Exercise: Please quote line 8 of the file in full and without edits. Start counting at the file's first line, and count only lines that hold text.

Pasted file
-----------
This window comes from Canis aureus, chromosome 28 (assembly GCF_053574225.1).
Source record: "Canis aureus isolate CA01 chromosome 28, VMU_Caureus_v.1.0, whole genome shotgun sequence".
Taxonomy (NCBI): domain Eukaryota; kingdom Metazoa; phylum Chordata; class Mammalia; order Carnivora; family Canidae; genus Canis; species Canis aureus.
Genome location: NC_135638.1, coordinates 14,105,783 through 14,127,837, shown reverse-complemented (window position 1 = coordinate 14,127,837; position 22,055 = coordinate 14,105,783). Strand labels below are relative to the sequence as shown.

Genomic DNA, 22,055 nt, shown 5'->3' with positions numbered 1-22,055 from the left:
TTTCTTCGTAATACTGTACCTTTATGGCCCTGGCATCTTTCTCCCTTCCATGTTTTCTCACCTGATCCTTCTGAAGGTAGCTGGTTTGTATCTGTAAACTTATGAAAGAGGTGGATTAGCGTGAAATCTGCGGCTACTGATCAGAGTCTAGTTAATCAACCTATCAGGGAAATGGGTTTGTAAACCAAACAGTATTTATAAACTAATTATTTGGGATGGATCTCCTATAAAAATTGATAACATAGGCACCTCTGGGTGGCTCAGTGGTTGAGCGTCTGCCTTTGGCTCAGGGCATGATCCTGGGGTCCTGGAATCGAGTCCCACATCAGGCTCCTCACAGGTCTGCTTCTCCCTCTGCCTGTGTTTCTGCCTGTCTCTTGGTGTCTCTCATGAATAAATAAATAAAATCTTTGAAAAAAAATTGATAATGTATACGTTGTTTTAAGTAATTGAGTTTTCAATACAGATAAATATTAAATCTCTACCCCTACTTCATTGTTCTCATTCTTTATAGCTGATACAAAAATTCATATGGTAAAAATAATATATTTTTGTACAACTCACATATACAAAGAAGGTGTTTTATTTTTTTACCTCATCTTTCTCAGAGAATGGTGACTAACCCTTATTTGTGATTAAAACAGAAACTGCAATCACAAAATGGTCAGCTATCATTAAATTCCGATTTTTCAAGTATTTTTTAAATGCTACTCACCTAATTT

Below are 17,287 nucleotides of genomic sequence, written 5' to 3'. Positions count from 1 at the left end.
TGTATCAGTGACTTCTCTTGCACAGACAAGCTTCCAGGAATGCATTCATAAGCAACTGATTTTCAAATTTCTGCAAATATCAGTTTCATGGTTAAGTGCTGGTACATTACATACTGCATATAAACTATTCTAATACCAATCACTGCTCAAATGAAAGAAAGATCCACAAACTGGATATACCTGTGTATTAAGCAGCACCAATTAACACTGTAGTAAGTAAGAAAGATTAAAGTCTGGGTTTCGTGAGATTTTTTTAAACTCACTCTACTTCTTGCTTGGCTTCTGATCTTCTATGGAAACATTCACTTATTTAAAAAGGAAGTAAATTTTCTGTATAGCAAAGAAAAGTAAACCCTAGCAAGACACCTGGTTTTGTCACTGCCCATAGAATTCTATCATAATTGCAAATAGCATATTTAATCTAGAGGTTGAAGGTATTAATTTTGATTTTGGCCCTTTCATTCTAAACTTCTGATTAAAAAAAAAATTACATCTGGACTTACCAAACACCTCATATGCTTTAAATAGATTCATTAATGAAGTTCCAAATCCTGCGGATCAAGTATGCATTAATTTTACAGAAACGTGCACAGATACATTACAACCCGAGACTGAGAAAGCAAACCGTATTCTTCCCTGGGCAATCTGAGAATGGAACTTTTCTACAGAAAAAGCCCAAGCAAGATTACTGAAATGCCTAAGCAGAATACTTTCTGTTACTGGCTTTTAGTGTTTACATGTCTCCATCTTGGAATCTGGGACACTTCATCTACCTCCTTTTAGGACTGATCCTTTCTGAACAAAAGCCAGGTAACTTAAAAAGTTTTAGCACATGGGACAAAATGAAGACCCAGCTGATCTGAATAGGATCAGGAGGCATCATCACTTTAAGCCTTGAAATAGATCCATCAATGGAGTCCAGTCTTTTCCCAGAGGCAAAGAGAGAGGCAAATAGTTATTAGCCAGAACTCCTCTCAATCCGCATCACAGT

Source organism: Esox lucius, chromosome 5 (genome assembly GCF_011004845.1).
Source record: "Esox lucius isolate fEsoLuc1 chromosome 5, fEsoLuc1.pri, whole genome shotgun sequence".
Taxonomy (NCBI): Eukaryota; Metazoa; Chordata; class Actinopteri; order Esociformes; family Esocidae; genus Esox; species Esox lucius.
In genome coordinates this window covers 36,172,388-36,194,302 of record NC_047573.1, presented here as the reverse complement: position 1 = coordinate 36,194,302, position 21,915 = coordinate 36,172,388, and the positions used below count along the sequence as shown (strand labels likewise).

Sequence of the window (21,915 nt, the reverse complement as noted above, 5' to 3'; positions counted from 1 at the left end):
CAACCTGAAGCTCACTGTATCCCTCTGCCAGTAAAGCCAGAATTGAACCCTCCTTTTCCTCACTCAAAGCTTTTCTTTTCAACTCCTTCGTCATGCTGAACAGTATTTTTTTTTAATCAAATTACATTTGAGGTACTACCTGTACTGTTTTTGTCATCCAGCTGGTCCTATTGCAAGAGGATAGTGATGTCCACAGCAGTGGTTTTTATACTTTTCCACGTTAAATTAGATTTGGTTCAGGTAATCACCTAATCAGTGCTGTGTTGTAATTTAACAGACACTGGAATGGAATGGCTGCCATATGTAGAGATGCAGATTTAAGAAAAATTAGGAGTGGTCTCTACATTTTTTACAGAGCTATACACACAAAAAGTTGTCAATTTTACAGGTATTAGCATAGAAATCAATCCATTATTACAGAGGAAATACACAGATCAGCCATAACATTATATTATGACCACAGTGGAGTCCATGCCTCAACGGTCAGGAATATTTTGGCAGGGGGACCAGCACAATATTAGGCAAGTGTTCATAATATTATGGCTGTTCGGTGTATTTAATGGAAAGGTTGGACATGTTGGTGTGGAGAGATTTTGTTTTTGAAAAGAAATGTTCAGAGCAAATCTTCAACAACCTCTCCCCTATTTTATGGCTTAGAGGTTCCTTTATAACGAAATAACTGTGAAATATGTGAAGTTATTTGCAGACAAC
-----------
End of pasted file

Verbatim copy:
TGTATCAGTGACTTCTCTTGCACAGACAAGCTTCCAGGAATGCATTCATAAGCAACTGATTTTCAAATTTCTGCAAATATCAGTTTCATGGTTAAGTGCTGGTACATTACATACTGCATATAAACTATTCTAATACCAATCACTGCTCAAATGAAAGAAAGATCCACAAACTGGATATACCTGTGTATTAAGCAGCACCAATTAACACTGTAGTAAGTAAGAAAGATTAAAGTCTGGGTTTCGTGAGATTTTTTTAAACTCACTCTACTTCTTGCTTGGCTTCTGATCTTCTATGGAAACATTCACTTATTTAAAAAGGAAGTAAATTTTCTGTATAGCAAAGAAAAGTAAACCCTAGCAAGACACCTGGTTTTGTCACTGCCCATAGAATTCTATCATAATTGCAAATAGCATATTTAATCTAGAGGTTGAAGGTATTAATTTTGATTTTGGCCCTTTCATTCTAAACTTCTGATTAAAAAAAAAATTACATCTGGACTTACCAAACACCTCATATGCTTTAAATAGATTCATTAATGAAGTTCCAAATCCTGCGGATCAAGTATGCATTAATTTTACAGAAACGTGCACAGATACATTACAACCCGAGACTGAGAAAGCAAACCGTATTCTTCCCTGGGCAATCTGAGAATGGAACTTTTCTACAGAAAAAGCCCAAGCAAGATTACTGAAATGCCTAAGCAGAATACTTTCTGTTACTGGCTTTTAGTGTTTACATGTCTCCATCTTGGAATCTGGGACACTTCATCTACCTCCTTTTAGGACTGATCCTTTCTGAACAAAAGCCAGGTAACTTAAAAAGTTTTAGCACATGGGACAAAATGAAGACCCAGCTGATCTGAATAGGATCAGGAGGCATCATCACTTTAAGCCTTGAAATAGATCCATCAATGGAGTCCAGTCTTTTCCCAGAGGCAAAGAGAGAGGCAAATAGTTATTAGCCAGAACTCCTCTCAATCCGCATCACAGT